Āyurvedic treatment along with Pañcakarma and balance exercises has shown definite result in reducing disability and improving balance in this patient with PSP. In the light of encouraging results obtained so far in this patient, the treatment can be administered in more patients of PSP to document the definite outcome. Here, an effort was made to treat PSP using Āyurvedic concepts but because the patient was already diagnosed using tools of bio-medicine, bias cannot be completely eliminated.


  Acknowledgment Top


We acknowledge the support of Shilpi, Pahun, Ravindra, and Sonia, Interns in the Department of Pañcakarma, Ayurvedic and Unani Tibbia College and Hospital for conducting Pañcakarma procedures.

 
  References Top

1.Rehman HU. Progressive supranuclear palsy. Postgrad Med J 2000;76:333-6.  Back to cited text no. 1
    
2.Burn DJ, Lees AJ. Progressive supranuclear palsy: Where are we now? Lancet Neurol 2002;1:359-69.  Back to cited text no. 2
    
3.Sriranjini SJ, Pal PK, Devidas KV, Ganpathy S. Improvement of balance in progressive degenerative cerebellar ataxias after Ayurvedic therapy: A preliminary report. Neurol India 2009;57:166-71.  Back to cited text no. 3
[PUBMED]  Medknow Journal  
4.Nagashayana N, Sankarankutty P, Nampoothiri MR, Mohan PK, Mohanakumar KP. Association of L-DOPA with recovery following Ayurveda medication in Parkinson's disease. J Neurol Sci 2000;176:124-7.  Back to cited text no. 4
    
5.Sharma RK, Dash B, Translator. (Reprint edition). Agnivesha's Charak Samhita. Vol. 2, Nidaan Sthana; Unmaasnidaan. Chapter 7, Verse 4. Varanasi: Chaukhamaba Sanskrit Series Office; 2007. p. 88.  Back to cited text no. 5
    
6.Sharma RK, Dash B, Translator. (Reprint edition). Agnivesha's Charak Samhit., vol. 2., Vimaan Sthana; Srotovimaniya. Chapter 5, Verse 10. Varanasi: Chaukhamaba Sanskrit Series Office; 2007. p. 177.  Back to cited text no. 6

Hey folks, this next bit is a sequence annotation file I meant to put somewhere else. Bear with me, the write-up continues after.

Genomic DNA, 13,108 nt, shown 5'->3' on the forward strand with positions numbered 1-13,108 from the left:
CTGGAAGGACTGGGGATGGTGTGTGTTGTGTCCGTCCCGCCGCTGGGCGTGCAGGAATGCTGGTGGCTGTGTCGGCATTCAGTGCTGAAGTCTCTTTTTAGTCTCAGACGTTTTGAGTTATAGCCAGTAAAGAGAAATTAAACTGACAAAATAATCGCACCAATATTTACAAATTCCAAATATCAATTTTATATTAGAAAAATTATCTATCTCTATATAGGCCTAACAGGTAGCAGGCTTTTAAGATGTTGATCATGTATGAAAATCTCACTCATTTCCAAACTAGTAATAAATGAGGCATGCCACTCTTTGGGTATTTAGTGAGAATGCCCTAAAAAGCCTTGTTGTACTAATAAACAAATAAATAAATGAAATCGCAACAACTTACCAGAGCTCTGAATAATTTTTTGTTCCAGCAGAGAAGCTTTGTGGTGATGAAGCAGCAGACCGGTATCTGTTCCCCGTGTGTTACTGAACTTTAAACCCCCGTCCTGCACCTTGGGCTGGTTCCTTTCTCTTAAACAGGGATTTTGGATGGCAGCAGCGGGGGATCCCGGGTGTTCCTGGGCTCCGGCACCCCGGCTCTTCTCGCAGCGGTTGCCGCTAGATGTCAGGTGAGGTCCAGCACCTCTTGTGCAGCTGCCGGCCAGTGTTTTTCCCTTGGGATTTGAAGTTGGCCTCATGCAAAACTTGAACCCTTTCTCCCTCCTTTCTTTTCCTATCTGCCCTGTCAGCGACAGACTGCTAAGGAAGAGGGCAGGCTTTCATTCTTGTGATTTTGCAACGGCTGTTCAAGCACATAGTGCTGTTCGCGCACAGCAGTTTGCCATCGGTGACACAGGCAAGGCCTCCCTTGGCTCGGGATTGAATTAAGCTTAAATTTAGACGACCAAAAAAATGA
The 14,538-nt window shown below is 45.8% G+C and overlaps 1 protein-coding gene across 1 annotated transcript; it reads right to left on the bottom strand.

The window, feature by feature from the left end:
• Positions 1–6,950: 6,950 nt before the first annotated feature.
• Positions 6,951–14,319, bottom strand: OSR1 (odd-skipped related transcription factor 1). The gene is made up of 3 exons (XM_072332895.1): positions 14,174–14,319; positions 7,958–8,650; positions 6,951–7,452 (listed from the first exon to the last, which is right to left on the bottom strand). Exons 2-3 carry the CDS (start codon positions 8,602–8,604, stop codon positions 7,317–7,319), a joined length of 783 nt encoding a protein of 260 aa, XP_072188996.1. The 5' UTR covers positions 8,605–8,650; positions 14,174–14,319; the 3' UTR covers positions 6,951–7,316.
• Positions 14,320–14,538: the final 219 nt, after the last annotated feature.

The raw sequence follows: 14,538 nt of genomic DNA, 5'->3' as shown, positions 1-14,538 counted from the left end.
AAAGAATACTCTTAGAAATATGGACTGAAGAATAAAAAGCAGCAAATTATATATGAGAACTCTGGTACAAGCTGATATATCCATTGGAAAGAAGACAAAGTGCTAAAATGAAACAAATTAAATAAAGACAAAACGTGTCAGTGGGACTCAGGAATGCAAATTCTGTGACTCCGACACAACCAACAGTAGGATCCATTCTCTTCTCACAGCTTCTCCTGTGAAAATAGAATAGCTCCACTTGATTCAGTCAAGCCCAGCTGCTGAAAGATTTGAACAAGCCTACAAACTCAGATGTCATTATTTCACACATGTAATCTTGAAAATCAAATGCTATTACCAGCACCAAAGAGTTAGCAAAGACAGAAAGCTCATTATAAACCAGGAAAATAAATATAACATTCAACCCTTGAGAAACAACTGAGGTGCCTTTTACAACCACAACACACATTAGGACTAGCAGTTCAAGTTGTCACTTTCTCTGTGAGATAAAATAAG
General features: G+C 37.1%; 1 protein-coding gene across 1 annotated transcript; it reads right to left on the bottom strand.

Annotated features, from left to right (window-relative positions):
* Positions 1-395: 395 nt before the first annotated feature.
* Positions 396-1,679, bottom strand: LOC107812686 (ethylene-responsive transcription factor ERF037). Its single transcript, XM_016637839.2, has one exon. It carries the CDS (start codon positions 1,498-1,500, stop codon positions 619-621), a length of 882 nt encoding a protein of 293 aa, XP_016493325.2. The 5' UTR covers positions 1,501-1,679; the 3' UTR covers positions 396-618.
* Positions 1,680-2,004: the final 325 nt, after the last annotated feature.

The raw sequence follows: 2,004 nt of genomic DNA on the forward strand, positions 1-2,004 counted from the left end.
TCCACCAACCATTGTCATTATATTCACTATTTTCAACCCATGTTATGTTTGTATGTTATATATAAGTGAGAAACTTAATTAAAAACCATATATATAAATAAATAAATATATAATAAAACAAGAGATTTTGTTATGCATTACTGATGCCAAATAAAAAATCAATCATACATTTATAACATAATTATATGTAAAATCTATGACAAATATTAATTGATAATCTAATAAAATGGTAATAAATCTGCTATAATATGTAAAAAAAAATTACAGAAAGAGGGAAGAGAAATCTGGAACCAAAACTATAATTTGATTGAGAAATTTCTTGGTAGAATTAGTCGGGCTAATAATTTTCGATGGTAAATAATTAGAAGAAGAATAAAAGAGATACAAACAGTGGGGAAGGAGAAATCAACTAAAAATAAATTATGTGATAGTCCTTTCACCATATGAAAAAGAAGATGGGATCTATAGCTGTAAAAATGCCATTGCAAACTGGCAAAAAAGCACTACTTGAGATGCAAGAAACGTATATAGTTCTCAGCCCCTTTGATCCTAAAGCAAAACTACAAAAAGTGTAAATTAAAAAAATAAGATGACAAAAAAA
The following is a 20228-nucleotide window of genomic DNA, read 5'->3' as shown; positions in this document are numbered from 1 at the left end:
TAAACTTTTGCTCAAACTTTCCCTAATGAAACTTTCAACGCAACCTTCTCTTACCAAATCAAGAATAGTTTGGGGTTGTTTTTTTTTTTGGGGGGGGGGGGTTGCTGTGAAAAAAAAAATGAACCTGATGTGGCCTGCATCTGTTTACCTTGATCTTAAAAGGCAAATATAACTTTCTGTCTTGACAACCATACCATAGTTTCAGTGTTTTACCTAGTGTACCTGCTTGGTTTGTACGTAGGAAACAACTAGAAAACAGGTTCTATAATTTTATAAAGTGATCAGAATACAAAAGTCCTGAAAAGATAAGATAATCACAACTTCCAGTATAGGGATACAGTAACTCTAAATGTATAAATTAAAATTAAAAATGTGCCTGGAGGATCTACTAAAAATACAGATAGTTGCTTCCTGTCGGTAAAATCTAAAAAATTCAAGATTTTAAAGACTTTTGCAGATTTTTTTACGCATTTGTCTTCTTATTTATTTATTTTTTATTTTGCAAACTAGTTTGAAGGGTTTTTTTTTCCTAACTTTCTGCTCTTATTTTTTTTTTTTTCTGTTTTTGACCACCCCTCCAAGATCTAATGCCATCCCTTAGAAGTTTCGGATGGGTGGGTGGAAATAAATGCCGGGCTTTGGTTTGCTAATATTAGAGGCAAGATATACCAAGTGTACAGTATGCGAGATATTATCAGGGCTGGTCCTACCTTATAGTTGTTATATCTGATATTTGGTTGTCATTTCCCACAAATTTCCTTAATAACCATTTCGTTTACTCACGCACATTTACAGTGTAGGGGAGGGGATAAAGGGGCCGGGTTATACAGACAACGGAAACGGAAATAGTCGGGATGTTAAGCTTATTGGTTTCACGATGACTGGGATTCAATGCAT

7.Golbe LI, Strickland PA. A clinical rating scale for progressive supranuclear palsy rating scale in progressive supranuclear palsy. Brain 2007;130:1552-65.  Back to cited text no. 7
    
8.Vaidya L. Bhaishajyaratnawali of Govind Das; Vaatvyadhiadhikaar, Verse 470-6. 8th ed. New Delhi: Motilal Banarsidas; 2007. p. 356.  Back to cited text no. 8
    
9.Vaidya L. Bhaishajyaratnawali of Govind Das Rasayanadhikaar, verse178-92. 8th ed. New Delhi: Motilal Banarsidas; 2007. p. 762  Back to cited text no. 9
    
10.Zampieri C, Di Fabio RP. Balance and eye movement training to improve gait in people with progressive supranuclear palsy: Quasi-randomized clinical trial. Phys Ther 2008;88:1460-73.  Back to cited text no. 10
    
11.Sharma RK, Dash B, Translator. (Reprint edition). Agnivesha's Charak Samhita. vol. 1., Sutra Sthana; Vaatkalakaliya. Chapter 12, Verse 8.Varanasi: Chaukhamaba Sanskrit Series Office; 2007. p. 237.  Back to cited text no. 11
    
12.Sharma RK, Dash B, Translator. (Reprint edition). Agnivesha's Charak Samhita. vol. 5., Chikitsa Sthana; Vaatvyadhi. Chapter 28, Verse 59. Varanasi: Chaukhamaba Sanskrit Series Office; 2005. p. 36.  Back to cited text no. 12
    
13.Tripathi B. (Reprint edition). Astanga Hrdayam of Vagbhata, Nidaan Sthana; Vaatshonita. Chapter 16, Verse 47-8. New Delhi: Chowkhambha Sanskrit Pratisthan; 2009. p. 550.  Back to cited text no. 13
    
14.Tripathi B. (Reprint edition). Astanga Hrdayam of Vagbhata, Sutra Sthana; Doshopkrmaniya. Chapter 13, Verse 1. New Delhi: Chowkhambha Sanskrit Pratisthan; 2009. p. 185.  Back to cited text no. 14
    
15.Sharma RK, Dash B, Translator. (Reprint edition). Agnivesha's Charak Samhita. vol. 5., Chikitsa Sthana; Vaatvyadhi. Chapter 28, Verse 239-42.Varanasi: Chaukhamaba Sanskrit Series Office; 2005. p. 84.  Back to cited text no. 15
    
16.Sharma RK, Dash B, Translator. (Reprint edition). Agnivesha's Charak Samhita, vol. 1., Sutra Sthana; Chikitsprabratiya. Chapter 16, Verse 17-9. Varanasi: Chaukhamaba Sanskrit Series Office; 2007. p. 303.  Back to cited text no. 16
    
17.Tripathi B. (Reprint edition). Astanga Hrdayam of Vagbhata, Sutra Sthana; Gandushaadividhi. Chapter 22, Verse 26. New Delhi: Chowkhambha Sanskrit Pratisthan; 2009. p. 260.  Back to cited text no. 17
    
18.Sharma RK, Dash B, Translator. Agnivesha's Charak Samhita, vol. 6., 2nd ed. Siddhi Sthana; Snehavyapat. Chapter 4, Verse 52-4.Varanasi: Chaukhamaba Sanskrit Series Office; 2005. p. 247.  Back to cited text no. 18
    
19.Kompoliti K, Goetz CG, Litvan I, Jellinger K, Verny M. Pharmacological therapy in progressivesupranuclear palsy. Arch Neurol 1998;55:1099-102.  Back to cited text no. 19
    


    Figures

  [Figure 1], [Figure 2], [Figure 3], [Figure 4]
 
 
    Tables

  [Table 1], [Table 2], [Table 3]



 

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Abstract
Introduction
Case Report
Results
Discussion
Conclusion
Acknowledgment